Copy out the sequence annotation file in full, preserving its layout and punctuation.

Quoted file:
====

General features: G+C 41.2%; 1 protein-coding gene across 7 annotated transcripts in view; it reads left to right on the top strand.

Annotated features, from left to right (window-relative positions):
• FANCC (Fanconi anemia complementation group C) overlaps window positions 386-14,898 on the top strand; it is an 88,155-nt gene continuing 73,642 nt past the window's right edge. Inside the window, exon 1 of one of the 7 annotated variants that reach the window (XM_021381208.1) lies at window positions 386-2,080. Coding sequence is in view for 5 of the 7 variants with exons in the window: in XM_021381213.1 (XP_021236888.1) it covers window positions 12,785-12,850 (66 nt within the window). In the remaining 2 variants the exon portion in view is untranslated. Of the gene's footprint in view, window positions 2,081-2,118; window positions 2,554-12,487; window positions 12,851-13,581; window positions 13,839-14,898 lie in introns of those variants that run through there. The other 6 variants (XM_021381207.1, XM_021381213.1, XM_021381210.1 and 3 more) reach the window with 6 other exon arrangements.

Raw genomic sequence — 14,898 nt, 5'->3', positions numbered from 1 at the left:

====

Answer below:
General features: G+C 41.2%; 1 protein-coding gene across 7 annotated transcripts in view; it reads left to right on the top strand.

Annotated features, from left to right (window-relative positions):
• FANCC (Fanconi anemia complementation group C) overlaps window positions 386-14,898 on the top strand; it is an 88,155-nt gene continuing 73,642 nt past the window's right edge. Inside the window, exon 1 of one of the 7 annotated variants that reach the window (XM_021381208.1) lies at window positions 386-2,080. Coding sequence is in view for 5 of the 7 variants with exons in the window: in XM_021381213.1 (XP_021236888.1) it covers window positions 12,785-12,850 (66 nt within the window). In the remaining 2 variants the exon portion in view is untranslated. Of the gene's footprint in view, window positions 2,081-2,118; window positions 2,554-12,487; window positions 12,851-13,581; window positions 13,839-14,898 lie in introns of those variants that run through there. The other 6 variants (XM_021381207.1, XM_021381213.1, XM_021381210.1 and 3 more) reach the window with 6 other exon arrangements.

Raw genomic sequence — 14,898 nt, 5'->3', positions numbered from 1 at the left: